For Immediate Release:
4 September 2012
Equine Experts, Non-Governmental Organisations Join PETA at News Conference to Show New Photos and Video Footage Proving Need for a Ban
Mumbai – Representing People for the Ethical Treatment of Animals (PETA) India and Animal Rahat, a panel of India’s most renowned equine veterinarians – who together have more than 32 years of experience addressing India’s most challenging equine welfare issues – came together with Mumbai for Horses and People for Animals on September 4th 2012 to make the case that the only way to stop the abuse and suffering of horses used to pull carriages through the streets of Mumbai and avoid the traffic hazards they cause is to enact an all-out citywide ban on Victorias.
The news conference was called following an interim order of the Bombay High Court that currently illegal stables and drivers be licensed and that unhealthy horses be confiscated, treated and returned to the streets. Three equine experts – Dr Manilal Valliyate, director of veterinary affairs for PETA India and a member of the Animal Welfare Board of India; Dr Avinash Kumar, a leading equine veterinarian who has worked for equine welfare charity The Brooke, and Dr Chetan Yadav, an equine veterinarian and leading animal welfare specialist working for Animal Rahat – presented graphic, never-before-seen photos and video footage proving that keeping horse-drawn carriages on the roads would only ensure that the cycle of abuse continues. The experts also explained that passengers, drivers and pedestrians are injured and even killed when horse-drawn carriages are involved in accidents.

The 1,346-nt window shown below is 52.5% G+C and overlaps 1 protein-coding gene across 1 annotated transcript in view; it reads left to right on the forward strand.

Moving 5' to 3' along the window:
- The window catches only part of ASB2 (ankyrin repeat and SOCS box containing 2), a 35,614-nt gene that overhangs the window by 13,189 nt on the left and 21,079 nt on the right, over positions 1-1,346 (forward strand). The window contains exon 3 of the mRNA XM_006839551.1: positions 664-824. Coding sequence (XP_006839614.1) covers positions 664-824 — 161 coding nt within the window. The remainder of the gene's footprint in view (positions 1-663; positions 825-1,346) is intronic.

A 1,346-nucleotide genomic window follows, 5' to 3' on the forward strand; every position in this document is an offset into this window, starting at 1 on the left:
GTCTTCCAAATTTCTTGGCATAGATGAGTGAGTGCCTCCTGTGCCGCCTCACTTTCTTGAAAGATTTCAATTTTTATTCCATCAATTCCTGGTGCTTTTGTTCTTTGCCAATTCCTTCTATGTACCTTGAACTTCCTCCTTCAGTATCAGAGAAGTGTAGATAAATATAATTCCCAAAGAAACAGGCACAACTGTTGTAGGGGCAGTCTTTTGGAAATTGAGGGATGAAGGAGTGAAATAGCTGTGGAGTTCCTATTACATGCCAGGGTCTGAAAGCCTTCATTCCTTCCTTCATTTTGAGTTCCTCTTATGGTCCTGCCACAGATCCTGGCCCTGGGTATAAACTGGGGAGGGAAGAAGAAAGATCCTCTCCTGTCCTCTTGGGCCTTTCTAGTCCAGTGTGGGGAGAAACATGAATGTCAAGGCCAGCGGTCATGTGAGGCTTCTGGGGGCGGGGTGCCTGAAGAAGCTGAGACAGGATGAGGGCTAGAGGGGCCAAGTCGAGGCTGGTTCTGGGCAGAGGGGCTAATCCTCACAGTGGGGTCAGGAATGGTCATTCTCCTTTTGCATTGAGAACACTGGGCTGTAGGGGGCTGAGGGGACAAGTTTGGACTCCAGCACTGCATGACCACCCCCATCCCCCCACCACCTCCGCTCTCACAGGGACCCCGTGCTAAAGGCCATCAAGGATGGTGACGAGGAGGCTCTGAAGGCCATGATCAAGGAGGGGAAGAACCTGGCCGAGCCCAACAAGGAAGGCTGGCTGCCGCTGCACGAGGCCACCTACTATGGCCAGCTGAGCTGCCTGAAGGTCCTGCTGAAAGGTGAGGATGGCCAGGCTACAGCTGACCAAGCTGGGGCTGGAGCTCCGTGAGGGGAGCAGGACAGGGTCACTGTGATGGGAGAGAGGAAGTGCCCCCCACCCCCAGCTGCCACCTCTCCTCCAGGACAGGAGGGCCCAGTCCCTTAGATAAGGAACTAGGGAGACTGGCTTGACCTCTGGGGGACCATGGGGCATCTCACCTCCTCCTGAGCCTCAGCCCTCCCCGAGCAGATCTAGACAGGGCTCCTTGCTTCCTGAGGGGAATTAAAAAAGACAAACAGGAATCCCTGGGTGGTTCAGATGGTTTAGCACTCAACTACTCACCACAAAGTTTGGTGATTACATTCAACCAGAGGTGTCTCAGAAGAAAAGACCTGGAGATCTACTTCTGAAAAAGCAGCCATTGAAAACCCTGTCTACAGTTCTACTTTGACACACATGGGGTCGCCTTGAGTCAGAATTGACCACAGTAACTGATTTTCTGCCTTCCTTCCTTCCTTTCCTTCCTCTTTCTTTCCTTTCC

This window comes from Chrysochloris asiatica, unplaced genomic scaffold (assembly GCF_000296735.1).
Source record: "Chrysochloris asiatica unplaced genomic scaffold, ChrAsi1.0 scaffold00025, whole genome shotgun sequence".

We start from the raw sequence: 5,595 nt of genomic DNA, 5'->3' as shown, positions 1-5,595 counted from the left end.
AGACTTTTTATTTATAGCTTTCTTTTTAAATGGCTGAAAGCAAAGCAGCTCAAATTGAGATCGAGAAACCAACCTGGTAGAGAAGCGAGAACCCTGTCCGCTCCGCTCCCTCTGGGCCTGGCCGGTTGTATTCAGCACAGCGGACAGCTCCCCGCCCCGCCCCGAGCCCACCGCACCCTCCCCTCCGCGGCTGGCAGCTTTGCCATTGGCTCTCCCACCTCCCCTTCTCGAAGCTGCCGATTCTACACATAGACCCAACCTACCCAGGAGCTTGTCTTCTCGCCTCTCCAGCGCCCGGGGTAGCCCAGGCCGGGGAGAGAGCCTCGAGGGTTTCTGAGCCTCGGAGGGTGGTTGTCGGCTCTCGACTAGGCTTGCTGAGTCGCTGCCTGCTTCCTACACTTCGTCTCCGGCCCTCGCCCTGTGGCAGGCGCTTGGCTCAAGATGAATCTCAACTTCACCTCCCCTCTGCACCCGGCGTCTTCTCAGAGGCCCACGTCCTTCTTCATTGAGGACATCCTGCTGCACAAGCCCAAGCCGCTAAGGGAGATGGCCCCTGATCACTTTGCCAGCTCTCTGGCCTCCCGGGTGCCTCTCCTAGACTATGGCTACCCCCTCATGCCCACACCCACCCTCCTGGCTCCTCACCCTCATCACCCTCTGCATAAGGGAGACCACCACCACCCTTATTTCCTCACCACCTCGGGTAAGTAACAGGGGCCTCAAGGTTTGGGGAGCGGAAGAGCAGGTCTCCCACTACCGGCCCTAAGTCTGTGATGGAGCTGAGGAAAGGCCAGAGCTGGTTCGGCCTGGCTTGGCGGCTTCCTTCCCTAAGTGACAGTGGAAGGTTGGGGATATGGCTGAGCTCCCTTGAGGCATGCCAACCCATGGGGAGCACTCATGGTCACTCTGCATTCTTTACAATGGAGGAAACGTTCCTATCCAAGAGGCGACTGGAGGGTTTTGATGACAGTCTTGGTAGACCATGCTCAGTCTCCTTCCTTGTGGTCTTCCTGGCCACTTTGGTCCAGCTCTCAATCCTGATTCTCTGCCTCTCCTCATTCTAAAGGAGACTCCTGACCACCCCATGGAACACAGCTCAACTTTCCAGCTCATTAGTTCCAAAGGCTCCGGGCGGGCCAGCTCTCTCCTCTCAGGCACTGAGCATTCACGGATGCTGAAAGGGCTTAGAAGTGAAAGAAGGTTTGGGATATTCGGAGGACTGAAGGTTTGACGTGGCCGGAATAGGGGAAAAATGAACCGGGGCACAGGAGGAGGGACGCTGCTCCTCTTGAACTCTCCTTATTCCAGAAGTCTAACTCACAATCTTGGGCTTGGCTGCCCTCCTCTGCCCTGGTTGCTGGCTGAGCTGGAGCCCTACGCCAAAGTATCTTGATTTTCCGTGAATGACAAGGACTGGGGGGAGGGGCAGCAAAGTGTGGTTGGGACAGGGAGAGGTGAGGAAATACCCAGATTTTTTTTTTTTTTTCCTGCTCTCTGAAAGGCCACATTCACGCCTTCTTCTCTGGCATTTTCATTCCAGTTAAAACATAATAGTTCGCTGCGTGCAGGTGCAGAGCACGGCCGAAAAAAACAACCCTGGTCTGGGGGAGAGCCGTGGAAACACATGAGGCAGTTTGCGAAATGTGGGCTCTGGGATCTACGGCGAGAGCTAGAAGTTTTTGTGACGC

“Enacting a complete ban on horse-drawn carriages is the only way to protect the welfare of animals and ensure the safety of the people of Mumbai”, says Dr Valliyate. “Major cities around the world have banned these cruel and dangerous relics of the past, so why can’t Mumbai? Forcing horses to spend their lives on pavement causes various foot diseases, with many horses visibly having difficulty walking because of severely swollen joints. Halfway measures will do nothing to protect these abused and overworked animals.”
Dr Valliyate also pointed out that forcing horses to spend their entire lives on pavement – when they are meant to walk on grass – is inherently cruel. He explained that once horses lose function in a joint, as quickly happens when they’re made to walk on pavement or haul heavy loads, more stress will be placed on the other joints, tendons and ligaments. As a result, the healthy parts of the legs are subjected to wear and tear, eventually leading to inflammation of all the joints, tendons and ligaments. He also explained that no veterinary medicine or surgery can cure this condition and that it cannot be reversed.
The equine veterinarians pointed out that any move to issue licences to the city’s currently filthy, decrepit and illegal stables could subject the horses to various infectious diseases – such as glanders, strangles, tetanus and equine influenza – and cause many animals to die. An outbreak of glanders, which is transmissible to humans and causes death, was reported in Pune, Maharashtra, in 2006. If such an outbreak were to occur in Mumbai, it would put citizens at risk. PETA India shared this information with the Municipal Commissioner during a recent meeting.
Furthermore, despite an order from the Bombay High Court that non-governmental organisations be permitted to inspect horses for signs of poor health or compromised welfare and report the matter to an executive health officer and despite holding written authorisation from the Animal Welfare Board of India – a statutory body under the Ministry of Environment and Forests – to conduct such an inspection, a team of equine veterinarians from PETA and Animal Rahat recently was harassed and prevented from conducting inspections of the horses used to haul carriages in Mumbai by the carriage owners and drivers and their lawyer.
Horses used to pull carriages are routinely forced to haul more passengers than the legal limit allows, toil in all weather extremes and work even when lame or injured. They are denied adequate rest, food, water and veterinary care and kept in filthy, damp stables that are infested with biting insects and strewn with faeces.
For more information, please visit PETAIndia.com.